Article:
By Gary M. White, MD
A hypertrophic scar is the elevated and excessive growth of fibrous tissue within but not extending beyond the bounds of a scar is characteristic. Keloids by definition extend beyond the area of injury.
A thickened, raised scar is seen. There is no epidermal change. The thickening is dermal. The lesion is usually red.
Patients must have realistic expectations. "Once a scar always a scar." But the appearance can be improved. If treatment is needed, intralesional triamcinolone (10-40 mg/cc Q month) may be injected (see keloids). Some hypertrophic scars have persistent telangiectasias and/or erythema. The flash-pumped dye laser may be tried for these lesions [Derm Surg 1995;21;685]. Covering a scar for 4-5 months with either silicone or non-silicone gel may be helpful in reducing the size and color [Derm Surg 2001;27;721].
According to some experts [e.g. Jill S Waibel MD Miami], almost any scar--burn, traumatic, acne etc.--can be improved with laser therapy. For example pulsed dye laser or IPL are used for erythematous scars and fractional or CO2 laser for thickened scars.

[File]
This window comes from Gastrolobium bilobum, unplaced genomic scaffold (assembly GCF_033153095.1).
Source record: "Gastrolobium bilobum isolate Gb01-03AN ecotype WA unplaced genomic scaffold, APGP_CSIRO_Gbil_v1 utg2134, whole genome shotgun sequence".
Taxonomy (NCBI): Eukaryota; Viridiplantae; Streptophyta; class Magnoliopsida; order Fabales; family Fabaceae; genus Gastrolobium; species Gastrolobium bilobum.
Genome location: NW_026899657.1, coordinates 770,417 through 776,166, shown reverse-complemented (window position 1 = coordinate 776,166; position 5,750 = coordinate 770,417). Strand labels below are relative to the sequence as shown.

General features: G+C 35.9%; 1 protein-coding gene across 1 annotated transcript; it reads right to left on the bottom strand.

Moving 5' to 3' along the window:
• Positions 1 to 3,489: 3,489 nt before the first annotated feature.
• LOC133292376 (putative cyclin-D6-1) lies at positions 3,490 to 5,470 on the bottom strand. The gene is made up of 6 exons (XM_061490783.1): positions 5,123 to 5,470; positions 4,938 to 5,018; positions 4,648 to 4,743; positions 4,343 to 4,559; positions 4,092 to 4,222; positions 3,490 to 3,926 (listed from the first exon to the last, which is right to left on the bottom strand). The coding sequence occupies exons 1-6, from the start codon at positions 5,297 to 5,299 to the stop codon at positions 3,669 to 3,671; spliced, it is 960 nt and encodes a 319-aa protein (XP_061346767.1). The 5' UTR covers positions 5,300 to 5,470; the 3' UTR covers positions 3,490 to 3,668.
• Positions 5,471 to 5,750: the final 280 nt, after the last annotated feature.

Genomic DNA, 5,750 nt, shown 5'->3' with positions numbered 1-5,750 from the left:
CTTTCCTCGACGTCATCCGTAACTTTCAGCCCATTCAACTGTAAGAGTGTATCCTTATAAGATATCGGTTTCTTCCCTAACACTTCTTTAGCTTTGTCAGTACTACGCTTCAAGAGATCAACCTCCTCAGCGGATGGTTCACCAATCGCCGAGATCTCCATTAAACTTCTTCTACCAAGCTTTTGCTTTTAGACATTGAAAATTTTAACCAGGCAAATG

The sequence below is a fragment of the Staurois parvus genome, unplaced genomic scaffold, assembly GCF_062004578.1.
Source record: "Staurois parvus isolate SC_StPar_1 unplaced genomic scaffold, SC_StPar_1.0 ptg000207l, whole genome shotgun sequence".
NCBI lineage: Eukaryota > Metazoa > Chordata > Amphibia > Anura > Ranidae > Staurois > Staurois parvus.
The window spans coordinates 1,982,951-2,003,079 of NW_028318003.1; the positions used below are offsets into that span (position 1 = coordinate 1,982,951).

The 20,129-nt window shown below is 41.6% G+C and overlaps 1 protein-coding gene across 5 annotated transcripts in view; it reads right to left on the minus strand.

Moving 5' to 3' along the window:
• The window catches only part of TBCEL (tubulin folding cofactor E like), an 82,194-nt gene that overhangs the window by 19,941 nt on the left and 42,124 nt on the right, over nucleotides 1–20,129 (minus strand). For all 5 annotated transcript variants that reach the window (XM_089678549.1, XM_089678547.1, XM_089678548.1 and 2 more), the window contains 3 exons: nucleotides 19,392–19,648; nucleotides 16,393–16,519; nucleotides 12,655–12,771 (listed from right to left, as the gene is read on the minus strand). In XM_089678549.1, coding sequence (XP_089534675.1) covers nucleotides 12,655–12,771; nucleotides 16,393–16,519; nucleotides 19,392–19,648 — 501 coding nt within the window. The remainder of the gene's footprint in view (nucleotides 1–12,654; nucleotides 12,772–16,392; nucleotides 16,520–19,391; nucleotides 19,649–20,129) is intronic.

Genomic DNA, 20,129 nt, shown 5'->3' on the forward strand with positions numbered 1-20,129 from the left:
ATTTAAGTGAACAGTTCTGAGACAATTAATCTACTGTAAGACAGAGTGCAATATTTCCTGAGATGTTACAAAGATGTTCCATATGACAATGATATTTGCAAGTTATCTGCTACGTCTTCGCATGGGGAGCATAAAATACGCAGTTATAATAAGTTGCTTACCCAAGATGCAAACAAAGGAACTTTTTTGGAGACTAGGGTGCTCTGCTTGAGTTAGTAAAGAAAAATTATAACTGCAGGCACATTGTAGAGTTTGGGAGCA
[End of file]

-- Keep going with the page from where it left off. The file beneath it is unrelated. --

The following are recommended to minimize scar formation after surgery.
Although scar massage is anecdotally effective, there is scarce scientific data in the literature to support it [Dermatol Surg. 2012 Mar;38(3):414-23].
There is a growing body of evidence that either intraoperative or peri-operative interventions can minimize scar formation [JAMA Derm 2015;815]. For example, intraoperative fractional carbon dioxide lasers for sutured wounds and manual dermabrasion for second-intention wounds are advocated. One study of botulinum toxin to prevent the formation of thyroidectomy scars showed compelling results [Wound Repair Regen. 2014;22:605-612.].
Hypertrophic scars after bilateral otoplasty.
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